If there's one thing that I've learned in my 20 years of children's ministry, it's this:Telling is not teaching and listening is not learning. Think about it. You could spend an entire Sunday morning service telling kids about the Bible without really teaching them a thing. How often do kids (or adults for that matter) walk away from church without learning Scripture in a way they can comprehend or retain, in a way that truly impacts their lives? Too often. And more times than not, the culprit is the same:The talking head. At some point, if you don't give kids the "microphone" for a moment, they'll tune you out. Their eyes will roll into the back of their head from boredom. The ones with self-control will nod politely. The ones without will cause mischief and mayhem. Benjamin Franklin famously said, "Tell me and I forget. Teach me and I remember. Involve me and I learn."
That's more than just a witty quote! According to educational research, it's the truth! There are numerous benefits to interactive learning. Here are just a few: 1. It sharpens critical thinking skills.
2. It aids in the retention of information.
3. It teaches how to think and work in groups.
4. It engages kids in a fun way. On one hand, you might be standing on your chair (caution: be sure it's not a rolling chair) and shouting in agreement, "Yes! Yes! Yes!" On the other hand, you might be scratching your head and asking, "But how?" How do you involve kids in the learning process on a Sunday morning? How do you relinquish control of the "microphone"? How do you invite kids into an inclusive experience?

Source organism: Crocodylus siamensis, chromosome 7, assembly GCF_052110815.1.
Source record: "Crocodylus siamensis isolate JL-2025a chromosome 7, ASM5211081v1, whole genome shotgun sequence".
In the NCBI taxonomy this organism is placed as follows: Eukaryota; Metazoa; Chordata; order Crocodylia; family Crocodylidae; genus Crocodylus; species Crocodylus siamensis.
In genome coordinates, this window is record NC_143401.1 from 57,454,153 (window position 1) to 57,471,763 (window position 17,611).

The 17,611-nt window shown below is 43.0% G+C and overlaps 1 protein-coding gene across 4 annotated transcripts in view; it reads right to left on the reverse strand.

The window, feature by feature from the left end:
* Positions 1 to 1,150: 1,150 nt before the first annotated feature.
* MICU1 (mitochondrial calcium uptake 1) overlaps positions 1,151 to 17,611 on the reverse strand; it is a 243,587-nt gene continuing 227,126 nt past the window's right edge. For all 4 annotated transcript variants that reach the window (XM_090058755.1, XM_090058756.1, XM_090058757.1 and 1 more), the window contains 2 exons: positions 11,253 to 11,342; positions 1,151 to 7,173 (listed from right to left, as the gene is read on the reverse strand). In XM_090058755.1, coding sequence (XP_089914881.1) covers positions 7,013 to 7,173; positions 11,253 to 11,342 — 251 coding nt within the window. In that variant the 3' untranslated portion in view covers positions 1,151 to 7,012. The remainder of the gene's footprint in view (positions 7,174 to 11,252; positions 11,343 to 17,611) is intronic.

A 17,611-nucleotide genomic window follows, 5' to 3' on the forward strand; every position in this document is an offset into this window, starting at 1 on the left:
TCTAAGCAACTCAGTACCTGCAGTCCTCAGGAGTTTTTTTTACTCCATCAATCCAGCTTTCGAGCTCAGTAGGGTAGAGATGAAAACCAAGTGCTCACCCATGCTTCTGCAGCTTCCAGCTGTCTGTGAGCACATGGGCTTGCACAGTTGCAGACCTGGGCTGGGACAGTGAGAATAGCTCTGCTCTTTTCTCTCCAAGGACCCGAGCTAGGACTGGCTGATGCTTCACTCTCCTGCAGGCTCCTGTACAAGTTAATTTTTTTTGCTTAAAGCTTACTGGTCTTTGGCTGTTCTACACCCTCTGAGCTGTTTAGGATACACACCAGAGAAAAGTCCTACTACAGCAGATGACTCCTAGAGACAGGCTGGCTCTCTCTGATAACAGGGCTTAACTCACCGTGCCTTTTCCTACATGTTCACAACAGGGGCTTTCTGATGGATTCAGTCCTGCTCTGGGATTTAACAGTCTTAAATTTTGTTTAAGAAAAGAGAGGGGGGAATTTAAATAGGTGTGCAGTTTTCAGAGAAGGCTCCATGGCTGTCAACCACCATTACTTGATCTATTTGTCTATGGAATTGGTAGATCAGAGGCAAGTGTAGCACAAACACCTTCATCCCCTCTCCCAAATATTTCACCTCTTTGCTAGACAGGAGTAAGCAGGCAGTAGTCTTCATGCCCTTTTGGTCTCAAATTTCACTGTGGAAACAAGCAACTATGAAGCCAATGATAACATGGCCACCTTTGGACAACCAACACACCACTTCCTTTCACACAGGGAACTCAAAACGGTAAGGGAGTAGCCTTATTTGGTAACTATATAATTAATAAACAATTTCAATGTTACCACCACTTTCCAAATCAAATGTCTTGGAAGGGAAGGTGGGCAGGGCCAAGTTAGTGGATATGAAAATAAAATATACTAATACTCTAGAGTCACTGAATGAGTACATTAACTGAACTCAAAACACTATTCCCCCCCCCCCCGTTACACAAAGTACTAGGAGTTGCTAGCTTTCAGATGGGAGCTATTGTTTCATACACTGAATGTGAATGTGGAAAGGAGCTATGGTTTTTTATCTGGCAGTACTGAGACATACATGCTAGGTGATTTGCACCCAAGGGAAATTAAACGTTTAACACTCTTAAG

Wow! You've got great questions! Over the next few weeks, I'll have some (hopefully great) answers for you. But let me start with this...
I've spent the last 4 years developing the most interactive curriculum around. It's called GO! The interactive teaching methods I'll be telling you about can be applied to ANY curriculum, but if you're a fan of saving time and energy, give GO! a try. Specifically, I've spent endless hours developing interactive storytelling methods. If you want to make your lessons on Sunday morning interactive, the Biblical storytelling is the best place to begin. So that's where I'm going to begin. (Yay!!) In my next blog. (Boo!!) In the meantime, you can get a sneak peek at some of the GO! interactive storytelling methods on our Join the Story page. You'll find ideas for both elementary and preschool kids. Every weekend we teach kids about an exciting, interactive God who invites us to be a part of His story. So together, let's figure out how to teach kids about God in an exciting, interactive way.